3 Things You Need to Know About Lumbar Degenerative Disc Disease

Last updated: 07-27-2020

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3 Things You Need to Know About Lumbar Degenerative Disc Disease

Degenerative disc disease is among the most common causes of lower back pain. Yet, despite its prevalence, many people have misconceptions about this condition.

To help clear up the confusion—and to enable you to better communicate with your doctor—here are 3 things you need to know about lumbar degenerative disc disease:

When you hear the term “degenerative,” it is logical to assume that your symptoms from degenerative disc disease will progressively worsen over time. This can be a frightening prospect, as you may already be experiencing intense lower back pain from degenerative disc disease.

However, the fact of the matter is that pain from degenerative disc disease actually tends to improve over time, not worsen (this is of course a general statement, and it is possible your symptoms will worsen with age).

In light of this, why is the term “degenerative” used? It refers to the process of your discs degenerating over time, as your discs tend to progressively deteriorate over the years.

Perhaps the most common misconception about degenerative disc disease is that it is in fact a disease. The truth is that degenerative disc disease is a degenerative condition that is part of the natural aging process, not a disease.

See What Is Degenerative Disc Disease?

This means that most people will eventually experience some degree of degeneration to their spinal discs. The good news is that the majority of people will not experience any symptoms from disc degeneration.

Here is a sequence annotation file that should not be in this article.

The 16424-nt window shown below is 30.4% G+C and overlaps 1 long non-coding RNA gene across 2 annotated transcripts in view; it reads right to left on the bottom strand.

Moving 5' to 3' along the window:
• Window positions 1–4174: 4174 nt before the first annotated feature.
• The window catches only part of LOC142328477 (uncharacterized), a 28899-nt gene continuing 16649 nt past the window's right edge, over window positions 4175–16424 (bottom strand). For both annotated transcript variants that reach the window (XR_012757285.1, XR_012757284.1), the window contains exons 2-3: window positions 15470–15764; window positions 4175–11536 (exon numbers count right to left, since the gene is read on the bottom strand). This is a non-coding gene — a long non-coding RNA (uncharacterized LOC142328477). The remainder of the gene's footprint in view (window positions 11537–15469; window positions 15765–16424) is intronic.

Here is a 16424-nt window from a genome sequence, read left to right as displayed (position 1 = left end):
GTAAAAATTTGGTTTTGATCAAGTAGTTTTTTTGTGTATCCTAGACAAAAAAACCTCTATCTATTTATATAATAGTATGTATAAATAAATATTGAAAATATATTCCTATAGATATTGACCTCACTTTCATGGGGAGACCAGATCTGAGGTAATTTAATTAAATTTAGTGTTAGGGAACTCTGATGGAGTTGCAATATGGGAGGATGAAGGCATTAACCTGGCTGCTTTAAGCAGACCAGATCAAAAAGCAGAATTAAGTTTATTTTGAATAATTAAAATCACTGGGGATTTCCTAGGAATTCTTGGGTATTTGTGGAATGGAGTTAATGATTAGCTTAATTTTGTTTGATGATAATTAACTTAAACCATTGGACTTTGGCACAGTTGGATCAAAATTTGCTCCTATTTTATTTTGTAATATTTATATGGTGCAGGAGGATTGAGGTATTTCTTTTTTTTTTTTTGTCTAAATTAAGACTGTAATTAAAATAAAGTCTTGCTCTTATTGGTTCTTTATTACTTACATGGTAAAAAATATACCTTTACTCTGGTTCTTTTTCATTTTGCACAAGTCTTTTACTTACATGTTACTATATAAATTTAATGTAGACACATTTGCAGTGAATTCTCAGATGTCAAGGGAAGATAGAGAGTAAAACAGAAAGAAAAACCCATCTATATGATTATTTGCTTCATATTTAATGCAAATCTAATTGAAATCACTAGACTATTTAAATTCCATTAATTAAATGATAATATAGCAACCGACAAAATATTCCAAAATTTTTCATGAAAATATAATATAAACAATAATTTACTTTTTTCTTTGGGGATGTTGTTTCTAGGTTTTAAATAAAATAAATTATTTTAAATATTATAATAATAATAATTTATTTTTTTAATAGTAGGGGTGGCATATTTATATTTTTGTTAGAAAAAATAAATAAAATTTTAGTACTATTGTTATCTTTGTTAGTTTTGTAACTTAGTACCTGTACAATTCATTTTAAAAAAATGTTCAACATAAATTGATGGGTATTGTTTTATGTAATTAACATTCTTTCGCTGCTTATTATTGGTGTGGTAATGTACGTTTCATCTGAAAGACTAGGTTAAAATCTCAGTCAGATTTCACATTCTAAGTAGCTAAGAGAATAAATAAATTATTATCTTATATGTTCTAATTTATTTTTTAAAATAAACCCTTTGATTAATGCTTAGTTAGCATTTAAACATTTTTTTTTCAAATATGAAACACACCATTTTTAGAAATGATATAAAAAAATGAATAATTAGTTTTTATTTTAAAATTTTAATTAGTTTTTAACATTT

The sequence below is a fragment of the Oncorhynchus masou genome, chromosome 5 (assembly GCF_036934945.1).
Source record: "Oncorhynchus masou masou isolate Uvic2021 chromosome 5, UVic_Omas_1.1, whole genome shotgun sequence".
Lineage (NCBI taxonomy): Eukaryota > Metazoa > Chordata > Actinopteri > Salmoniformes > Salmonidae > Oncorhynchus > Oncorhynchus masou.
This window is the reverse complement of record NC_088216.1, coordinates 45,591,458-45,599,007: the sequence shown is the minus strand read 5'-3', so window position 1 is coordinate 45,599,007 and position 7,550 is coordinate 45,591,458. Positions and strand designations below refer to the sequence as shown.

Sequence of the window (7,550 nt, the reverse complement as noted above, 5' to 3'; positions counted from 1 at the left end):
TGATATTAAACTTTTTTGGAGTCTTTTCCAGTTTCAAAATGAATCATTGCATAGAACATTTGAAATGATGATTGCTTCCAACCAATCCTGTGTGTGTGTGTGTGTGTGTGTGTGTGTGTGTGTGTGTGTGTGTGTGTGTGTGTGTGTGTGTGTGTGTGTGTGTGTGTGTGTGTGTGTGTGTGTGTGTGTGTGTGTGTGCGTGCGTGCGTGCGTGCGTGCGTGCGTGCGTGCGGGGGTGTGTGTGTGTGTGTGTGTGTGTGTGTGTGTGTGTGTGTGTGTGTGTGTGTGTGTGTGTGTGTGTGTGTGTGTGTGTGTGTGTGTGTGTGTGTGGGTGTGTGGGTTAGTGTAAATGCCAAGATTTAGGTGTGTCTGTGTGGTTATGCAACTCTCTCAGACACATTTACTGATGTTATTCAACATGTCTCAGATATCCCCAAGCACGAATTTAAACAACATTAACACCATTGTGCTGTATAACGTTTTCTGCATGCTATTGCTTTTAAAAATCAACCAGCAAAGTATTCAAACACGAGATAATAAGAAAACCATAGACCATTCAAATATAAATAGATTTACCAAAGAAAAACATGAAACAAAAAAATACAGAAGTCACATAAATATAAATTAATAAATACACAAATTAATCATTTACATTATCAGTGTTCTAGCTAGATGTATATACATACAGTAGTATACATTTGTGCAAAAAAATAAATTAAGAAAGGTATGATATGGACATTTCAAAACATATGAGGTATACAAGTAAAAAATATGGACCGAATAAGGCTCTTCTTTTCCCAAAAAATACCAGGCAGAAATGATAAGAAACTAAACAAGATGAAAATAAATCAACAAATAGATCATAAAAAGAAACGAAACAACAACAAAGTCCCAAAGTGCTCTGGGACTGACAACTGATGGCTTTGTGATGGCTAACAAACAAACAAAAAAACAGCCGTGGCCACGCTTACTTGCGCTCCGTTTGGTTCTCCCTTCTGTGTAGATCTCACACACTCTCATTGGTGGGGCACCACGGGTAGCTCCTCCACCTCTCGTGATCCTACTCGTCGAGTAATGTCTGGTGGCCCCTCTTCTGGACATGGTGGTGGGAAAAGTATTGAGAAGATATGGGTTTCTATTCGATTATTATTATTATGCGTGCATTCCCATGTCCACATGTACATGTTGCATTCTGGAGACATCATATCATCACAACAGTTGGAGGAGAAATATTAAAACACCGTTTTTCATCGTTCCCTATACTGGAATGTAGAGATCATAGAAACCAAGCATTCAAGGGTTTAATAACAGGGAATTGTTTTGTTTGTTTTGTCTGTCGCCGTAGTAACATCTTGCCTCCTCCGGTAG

See How a Disc Becomes Painful

Additionally, the degree of degeneration is not always connected to the severity of your symptoms. For example, a person might have severely degenerated discs but experience only minor discomfort.

Many patients fear that they will eventually need to undergo surgery to address their degenerative disc disease. In reality, the vast majority of degenerative disc disease cases can be successfully treated with nonsurgical measures, including:

Surgery is typically only considered if your day-to day functioning is severely limited by your symptoms (and you have not responded to nonsurgical treatments). If this is the case, your medical professional may recommend lumbar spinal fusion surgery or lumbar disc replacement surgery (depending on your specific situation).

I hope all of the above information has helped to clear up any confusion you may have experienced regarding degenerative disc disease.

Armed with this new clarity, you will be able to better communicate with your doctor—which will hopefully lead to a quicker path to healing.

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